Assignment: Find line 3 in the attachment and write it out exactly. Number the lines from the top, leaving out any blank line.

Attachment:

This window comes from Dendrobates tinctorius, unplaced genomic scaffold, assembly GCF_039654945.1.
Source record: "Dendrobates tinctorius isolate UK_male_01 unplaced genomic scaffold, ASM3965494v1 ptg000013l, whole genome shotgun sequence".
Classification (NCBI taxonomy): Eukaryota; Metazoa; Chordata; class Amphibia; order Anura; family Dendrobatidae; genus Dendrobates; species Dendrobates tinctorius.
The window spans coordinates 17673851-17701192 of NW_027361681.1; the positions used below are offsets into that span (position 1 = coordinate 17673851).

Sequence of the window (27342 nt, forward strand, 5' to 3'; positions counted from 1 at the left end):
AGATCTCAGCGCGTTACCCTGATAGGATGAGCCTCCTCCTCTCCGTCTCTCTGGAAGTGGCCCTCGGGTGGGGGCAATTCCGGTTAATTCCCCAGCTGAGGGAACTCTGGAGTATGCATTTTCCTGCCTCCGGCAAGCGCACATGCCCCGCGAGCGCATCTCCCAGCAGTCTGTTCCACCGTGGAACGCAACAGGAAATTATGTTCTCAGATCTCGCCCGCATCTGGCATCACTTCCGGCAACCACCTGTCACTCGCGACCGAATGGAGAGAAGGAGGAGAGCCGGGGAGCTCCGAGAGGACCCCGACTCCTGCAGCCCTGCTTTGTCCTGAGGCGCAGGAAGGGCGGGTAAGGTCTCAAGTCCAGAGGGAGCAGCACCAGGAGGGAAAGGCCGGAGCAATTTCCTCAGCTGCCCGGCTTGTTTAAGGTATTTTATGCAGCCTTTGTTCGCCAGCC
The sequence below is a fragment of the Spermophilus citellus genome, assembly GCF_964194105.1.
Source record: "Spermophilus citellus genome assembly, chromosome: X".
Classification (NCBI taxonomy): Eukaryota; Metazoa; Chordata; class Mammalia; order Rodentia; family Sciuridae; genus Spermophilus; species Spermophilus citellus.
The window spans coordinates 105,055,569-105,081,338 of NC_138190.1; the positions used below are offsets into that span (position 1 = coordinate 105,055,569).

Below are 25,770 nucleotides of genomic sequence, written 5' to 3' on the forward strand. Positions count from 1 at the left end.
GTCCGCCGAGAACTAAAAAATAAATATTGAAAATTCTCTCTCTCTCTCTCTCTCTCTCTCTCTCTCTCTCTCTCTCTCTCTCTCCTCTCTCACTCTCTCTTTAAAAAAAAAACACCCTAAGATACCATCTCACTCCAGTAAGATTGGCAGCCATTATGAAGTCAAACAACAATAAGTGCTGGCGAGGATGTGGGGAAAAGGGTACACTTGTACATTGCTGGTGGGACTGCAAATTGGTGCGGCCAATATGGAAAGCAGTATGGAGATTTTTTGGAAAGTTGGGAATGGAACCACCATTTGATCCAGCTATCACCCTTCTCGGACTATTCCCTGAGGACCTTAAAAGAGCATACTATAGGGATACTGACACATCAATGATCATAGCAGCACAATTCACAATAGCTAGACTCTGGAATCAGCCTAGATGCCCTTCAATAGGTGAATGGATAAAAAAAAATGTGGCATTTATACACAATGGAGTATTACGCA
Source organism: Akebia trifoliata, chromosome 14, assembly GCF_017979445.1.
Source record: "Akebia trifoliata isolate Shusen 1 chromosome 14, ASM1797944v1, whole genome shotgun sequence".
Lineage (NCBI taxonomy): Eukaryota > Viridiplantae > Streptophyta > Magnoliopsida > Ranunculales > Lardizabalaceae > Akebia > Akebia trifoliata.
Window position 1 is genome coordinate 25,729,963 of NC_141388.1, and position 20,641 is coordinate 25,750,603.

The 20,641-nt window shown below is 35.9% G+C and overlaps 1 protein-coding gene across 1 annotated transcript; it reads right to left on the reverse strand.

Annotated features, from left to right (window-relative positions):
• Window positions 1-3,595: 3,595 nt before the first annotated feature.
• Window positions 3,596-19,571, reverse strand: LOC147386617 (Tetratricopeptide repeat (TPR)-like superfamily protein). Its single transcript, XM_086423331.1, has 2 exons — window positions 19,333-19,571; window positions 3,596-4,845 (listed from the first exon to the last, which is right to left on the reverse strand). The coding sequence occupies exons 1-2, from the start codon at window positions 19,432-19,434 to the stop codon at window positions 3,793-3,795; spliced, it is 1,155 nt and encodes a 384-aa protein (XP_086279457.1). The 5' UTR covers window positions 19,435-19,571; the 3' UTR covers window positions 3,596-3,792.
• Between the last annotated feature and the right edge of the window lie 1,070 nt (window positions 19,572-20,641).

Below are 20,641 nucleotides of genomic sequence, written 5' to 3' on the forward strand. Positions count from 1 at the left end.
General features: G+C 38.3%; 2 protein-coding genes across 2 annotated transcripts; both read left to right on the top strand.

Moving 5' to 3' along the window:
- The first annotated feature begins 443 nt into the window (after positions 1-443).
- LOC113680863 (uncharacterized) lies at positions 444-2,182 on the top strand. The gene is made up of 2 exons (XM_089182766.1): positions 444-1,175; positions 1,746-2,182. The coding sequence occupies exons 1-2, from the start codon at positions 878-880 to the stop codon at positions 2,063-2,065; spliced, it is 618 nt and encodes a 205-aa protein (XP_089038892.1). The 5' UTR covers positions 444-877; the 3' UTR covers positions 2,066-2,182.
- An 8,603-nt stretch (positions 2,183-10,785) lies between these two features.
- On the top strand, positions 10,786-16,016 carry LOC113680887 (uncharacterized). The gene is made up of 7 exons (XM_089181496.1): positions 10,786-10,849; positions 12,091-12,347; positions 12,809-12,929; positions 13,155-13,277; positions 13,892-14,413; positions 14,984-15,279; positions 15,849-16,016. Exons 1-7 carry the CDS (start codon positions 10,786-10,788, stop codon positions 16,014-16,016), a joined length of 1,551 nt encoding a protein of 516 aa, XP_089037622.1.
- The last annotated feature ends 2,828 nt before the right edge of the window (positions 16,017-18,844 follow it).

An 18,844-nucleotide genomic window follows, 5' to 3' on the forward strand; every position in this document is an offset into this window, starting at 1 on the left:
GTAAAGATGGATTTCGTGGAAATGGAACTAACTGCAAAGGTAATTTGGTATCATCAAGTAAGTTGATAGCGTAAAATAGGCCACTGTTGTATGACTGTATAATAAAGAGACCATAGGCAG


Classification (NCBI taxonomy): Eukaryota; Metazoa; Chordata; class Amphibia; order Anura; family Dendrobatidae; genus Dendrobates; species Dendrobates tinctorius.